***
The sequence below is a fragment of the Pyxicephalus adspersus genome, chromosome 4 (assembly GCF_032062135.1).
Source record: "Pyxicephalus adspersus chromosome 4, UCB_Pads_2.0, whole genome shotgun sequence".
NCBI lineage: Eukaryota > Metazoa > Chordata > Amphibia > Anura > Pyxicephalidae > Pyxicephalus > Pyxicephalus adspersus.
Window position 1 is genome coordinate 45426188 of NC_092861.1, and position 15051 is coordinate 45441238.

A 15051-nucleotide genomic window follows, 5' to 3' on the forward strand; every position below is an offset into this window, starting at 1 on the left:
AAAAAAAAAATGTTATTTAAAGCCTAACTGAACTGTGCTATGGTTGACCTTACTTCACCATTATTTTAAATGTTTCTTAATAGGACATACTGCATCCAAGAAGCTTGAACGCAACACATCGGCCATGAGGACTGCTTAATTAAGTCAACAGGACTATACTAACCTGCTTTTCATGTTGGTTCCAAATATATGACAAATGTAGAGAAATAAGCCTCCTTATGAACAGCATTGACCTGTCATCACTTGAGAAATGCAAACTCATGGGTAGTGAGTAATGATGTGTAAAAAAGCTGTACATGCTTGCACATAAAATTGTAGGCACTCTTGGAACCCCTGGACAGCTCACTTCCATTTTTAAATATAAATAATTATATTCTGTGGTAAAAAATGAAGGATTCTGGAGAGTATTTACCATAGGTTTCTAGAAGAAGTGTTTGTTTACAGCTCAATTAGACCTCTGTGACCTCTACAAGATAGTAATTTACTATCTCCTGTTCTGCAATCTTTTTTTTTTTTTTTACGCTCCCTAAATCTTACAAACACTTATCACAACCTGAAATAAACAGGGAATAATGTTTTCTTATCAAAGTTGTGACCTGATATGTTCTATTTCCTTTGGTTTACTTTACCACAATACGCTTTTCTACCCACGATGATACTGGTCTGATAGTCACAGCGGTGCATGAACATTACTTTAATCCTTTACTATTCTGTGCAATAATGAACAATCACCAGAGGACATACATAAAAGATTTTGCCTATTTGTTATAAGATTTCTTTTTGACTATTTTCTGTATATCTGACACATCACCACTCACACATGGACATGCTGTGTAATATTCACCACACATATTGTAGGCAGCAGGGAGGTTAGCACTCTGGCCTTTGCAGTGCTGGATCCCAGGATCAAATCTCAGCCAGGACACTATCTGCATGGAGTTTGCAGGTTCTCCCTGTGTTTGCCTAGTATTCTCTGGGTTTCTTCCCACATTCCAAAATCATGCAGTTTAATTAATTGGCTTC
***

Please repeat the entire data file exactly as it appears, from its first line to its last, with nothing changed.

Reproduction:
The sequence below is a fragment of the Pyxicephalus adspersus genome, chromosome 4 (assembly GCF_032062135.1).
Source record: "Pyxicephalus adspersus chromosome 4, UCB_Pads_2.0, whole genome shotgun sequence".
NCBI lineage: Eukaryota > Metazoa > Chordata > Amphibia > Anura > Pyxicephalidae > Pyxicephalus > Pyxicephalus adspersus.
Window position 1 is genome coordinate 45426188 of NC_092861.1, and position 15051 is coordinate 45441238.

A 15051-nucleotide genomic window follows, 5' to 3' on the forward strand; every position below is an offset into this window, starting at 1 on the left:
AAAAAAAAAATGTTATTTAAAGCCTAACTGAACTGTGCTATGGTTGACCTTACTTCACCATTATTTTAAATGTTTCTTAATAGGACATACTGCATCCAAGAAGCTTGAACGCAACACATCGGCCATGAGGACTGCTTAATTAAGTCAACAGGACTATACTAACCTGCTTTTCATGTTGGTTCCAAATATATGACAAATGTAGAGAAATAAGCCTCCTTATGAACAGCATTGACCTGTCATCACTTGAGAAATGCAAACTCATGGGTAGTGAGTAATGATGTGTAAAAAAGCTGTACATGCTTGCACATAAAATTGTAGGCACTCTTGGAACCCCTGGACAGCTCACTTCCATTTTTAAATATAAATAATTATATTCTGTGGTAAAAAATGAAGGATTCTGGAGAGTATTTACCATAGGTTTCTAGAAGAAGTGTTTGTTTACAGCTCAATTAGACCTCTGTGACCTCTACAAGATAGTAATTTACTATCTCCTGTTCTGCAATCTTTTTTTTTTTTTTTACGCTCCCTAAATCTTACAAACACTTATCACAACCTGAAATAAACAGGGAATAATGTTTTCTTATCAAAGTTGTGACCTGATATGTTCTATTTCCTTTGGTTTACTTTACCACAATACGCTTTTCTACCCACGATGATACTGGTCTGATAGTCACAGCGGTGCATGAACATTACTTTAATCCTTTACTATTCTGTGCAATAATGAACAATCACCAGAGGACATACATAAAAGATTTTGCCTATTTGTTATAAGATTTCTTTTTGACTATTTTCTGTATATCTGACACATCACCACTCACACATGGACATGCTGTGTAATATTCACCACACATATTGTAGGCAGCAGGGAGGTTAGCACTCTGGCCTTTGCAGTGCTGGATCCCAGGATCAAATCTCAGCCAGGACACTATCTGCATGGAGTTTGCAGGTTCTCCCTGTGTTTGCCTAGTATTCTCTGGGTTTCTTCCCACATTCCAAAATCATGCAGTTTAATTAATTGGCTTC